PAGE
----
Meet Your Military: Air Guard Couple Juggles Military, Civilian Lives
MAXWELL AIR FORCE BASE, Alabama: On July 16 here, an Air National Guard officer took command of the Air Force Officer Training School's Detachment 12 from another Air Guard member. While that may not seem strange, what is unusual is that the former and new commanders have 23 years of history together.
Air Force Lt. Col. Loralie Rasmussen assumed command of the detachment from her husband, Air Force Lt. Col. Reid Rasmussen. Detachment 12 of the Academy of Military Science falls under the Air National Guard Readiness Center. The detachment is a line officer commissioning program and its staff of 31 total force members commissioned about 500 total force officers in the past year with plans to commission more than 1,000 next year.
Meeting at the Air Force Academy The Rasmussens’ military journey began in 1992 when they were single freshman at the U.S. Air Force Academy. "I remember we were being organized based on home states, and while walking toward the group of other Virginians, I noticed a lone cadet holding up a Delaware sign," Reid said. Cadet Loralie Edinger stood alone as the sole representative of her home state. At that moment, two things were clear to Reid: he was a cadet and he wanted to know more about Loralie. While at the academy, Reid and Loralie began a friendship that developed into a relationship. Considering the time and distances they were going to be apart from each other as an Air Force couple, they decided not to marry after graduation and braced themselves for a long-distance relationship. After completing flight school, with Loralie on the RC-135 Rivet Joints at Offutt Air Force Base, Nebraska, and Reid on the A-10 Thunderbolt IIs at Pope Air Force Base, North Carolina, the pair received permanent assignments, more than 1,200 miles apart.
Keeping in Touch To keep their relationship going, they took advantage of military space-available flights as much as possible. "I have so many nights spent on airport floors and only getting to see him for 24 hours," Loralie said. "A lot of people said we should have ended the relationship. They didn't think we could handle the long distances and flying the very different air frames, but clearly we have proven that wrong." In March 1999, Loralie and Reid finally said their "I do's," only to be apart again after she received a deployment notification just days after returning from their honeymoon. This would be a never-ending cycle for the couple.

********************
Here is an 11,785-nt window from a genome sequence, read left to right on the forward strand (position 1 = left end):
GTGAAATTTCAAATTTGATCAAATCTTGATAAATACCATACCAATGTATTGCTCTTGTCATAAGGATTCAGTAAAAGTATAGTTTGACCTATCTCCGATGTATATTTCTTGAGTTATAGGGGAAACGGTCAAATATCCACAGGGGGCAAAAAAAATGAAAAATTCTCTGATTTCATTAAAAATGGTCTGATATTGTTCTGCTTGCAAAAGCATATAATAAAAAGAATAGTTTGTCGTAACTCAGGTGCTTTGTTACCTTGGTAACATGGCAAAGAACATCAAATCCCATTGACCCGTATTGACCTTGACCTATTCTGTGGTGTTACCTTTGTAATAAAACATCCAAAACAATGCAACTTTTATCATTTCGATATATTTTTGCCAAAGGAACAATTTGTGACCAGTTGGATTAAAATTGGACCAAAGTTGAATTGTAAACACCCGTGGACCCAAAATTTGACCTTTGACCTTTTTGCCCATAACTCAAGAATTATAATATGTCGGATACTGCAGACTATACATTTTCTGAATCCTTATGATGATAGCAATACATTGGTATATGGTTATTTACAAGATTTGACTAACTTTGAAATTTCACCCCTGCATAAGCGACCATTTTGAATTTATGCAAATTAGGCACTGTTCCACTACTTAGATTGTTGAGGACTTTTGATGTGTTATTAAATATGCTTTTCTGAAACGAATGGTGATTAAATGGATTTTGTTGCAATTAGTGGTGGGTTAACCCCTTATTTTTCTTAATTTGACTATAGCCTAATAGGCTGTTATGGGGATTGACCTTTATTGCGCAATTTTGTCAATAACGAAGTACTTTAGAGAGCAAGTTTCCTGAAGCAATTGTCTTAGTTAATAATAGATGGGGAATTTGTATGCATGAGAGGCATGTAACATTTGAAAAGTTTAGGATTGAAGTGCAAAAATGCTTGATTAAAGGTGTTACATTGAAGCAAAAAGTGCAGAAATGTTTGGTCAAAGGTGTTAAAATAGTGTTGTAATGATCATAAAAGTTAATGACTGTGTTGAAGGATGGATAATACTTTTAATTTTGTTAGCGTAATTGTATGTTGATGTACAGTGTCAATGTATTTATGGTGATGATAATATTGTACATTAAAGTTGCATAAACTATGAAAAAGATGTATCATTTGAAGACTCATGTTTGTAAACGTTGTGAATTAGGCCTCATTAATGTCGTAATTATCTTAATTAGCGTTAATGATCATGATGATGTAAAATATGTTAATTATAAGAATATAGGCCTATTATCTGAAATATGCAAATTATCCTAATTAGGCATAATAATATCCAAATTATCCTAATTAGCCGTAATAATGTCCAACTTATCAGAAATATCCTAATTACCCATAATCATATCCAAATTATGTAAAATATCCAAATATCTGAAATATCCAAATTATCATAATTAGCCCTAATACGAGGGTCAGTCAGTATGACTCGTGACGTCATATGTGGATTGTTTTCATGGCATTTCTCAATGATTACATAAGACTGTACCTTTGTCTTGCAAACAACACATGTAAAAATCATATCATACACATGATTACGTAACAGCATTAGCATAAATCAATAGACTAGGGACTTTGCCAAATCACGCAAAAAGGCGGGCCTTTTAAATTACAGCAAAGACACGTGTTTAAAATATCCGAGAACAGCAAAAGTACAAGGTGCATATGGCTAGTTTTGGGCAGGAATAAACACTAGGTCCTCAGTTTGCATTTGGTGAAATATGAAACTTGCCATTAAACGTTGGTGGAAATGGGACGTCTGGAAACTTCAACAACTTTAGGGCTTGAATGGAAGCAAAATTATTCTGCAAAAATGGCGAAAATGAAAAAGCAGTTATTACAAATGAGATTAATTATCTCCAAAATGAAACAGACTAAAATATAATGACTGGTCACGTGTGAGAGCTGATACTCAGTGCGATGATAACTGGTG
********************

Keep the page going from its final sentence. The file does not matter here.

Arrival of Children However, in 2002, a life-changing moment occurred with the birth of their first child, which prompted Loralie to join the Air National Guard in 2004. Two years later, the family added their second son. Loralie's decision to leave active duty provided much needed stability over the years while Reid continued his career. "Honestly, my Guard time reminded me who I was as an officer and not just as a single parent," Loralie said. In 2012, Reid assumed command of the detachment and looked after their two sons while Loralie worked as an executive officer at Tyndall Air Force Base, Florida, pregnant with their third child. For a year Loralie made the trip from Tyndall to Maxwell every weekend until she received an assignment in 2013 as the Air National Guard advisor to the commander of Air University's Carl A. Spaatz Center for Officer Education here.
Selection for Command With her family and not wanting to venture away again, Loralie assumed that a command position for her would be out of the question. Her assumptions were proven wrong when she was selected to assume command of the detachment from Reid. Loralie said she's appreciative of the opportunities she and her husband have had at Maxwell's Air University to be together as a family and plans to plant roots for a while. "I wanted to command, but I had just gotten my family under the same roof, so I didn't want to explore other opportunities to put us back apart. I'm definitely grateful to be able to command and not separate our family," she said. When asked about commanding a total force detachment, Loralie responded, "I don't feel like I'm Guard, I feel like I'm Air Force. I know a lot about the Guard, and I know a lot about the Air Force ... so this will be exciting. I'm thrilled!" Taking command of a unit from a spouse could sound daunting to some, but Loralie said she's ready to continue what Reid started, but in her own way.
‘I Am Not My Husband’ "I don't know if I would have chosen to follow my husband, but we work really well together ... so, in this capacity I couldn't have asked to follow a better person,” she said. “I know what he's gone through, I've seen it from a leadership perspective and I know I have big shoes to fill. I hope to allay some fears right off the bat and say, 'Hey, I think very differently from my husband, and I am not my husband.'" Her biggest supporter and wingman has no worries either. "My first reaction was that it's good for the unit," Reid said, who is now an Air War College student. "They're lucky to have her. She will 'kill' it like everything else she's done."
Written July 24, 2015: By Air Force Airman 1st Class Alexa Culbert 42nd Air Base Wing
Republished and redistributed by SOT by permission of DOD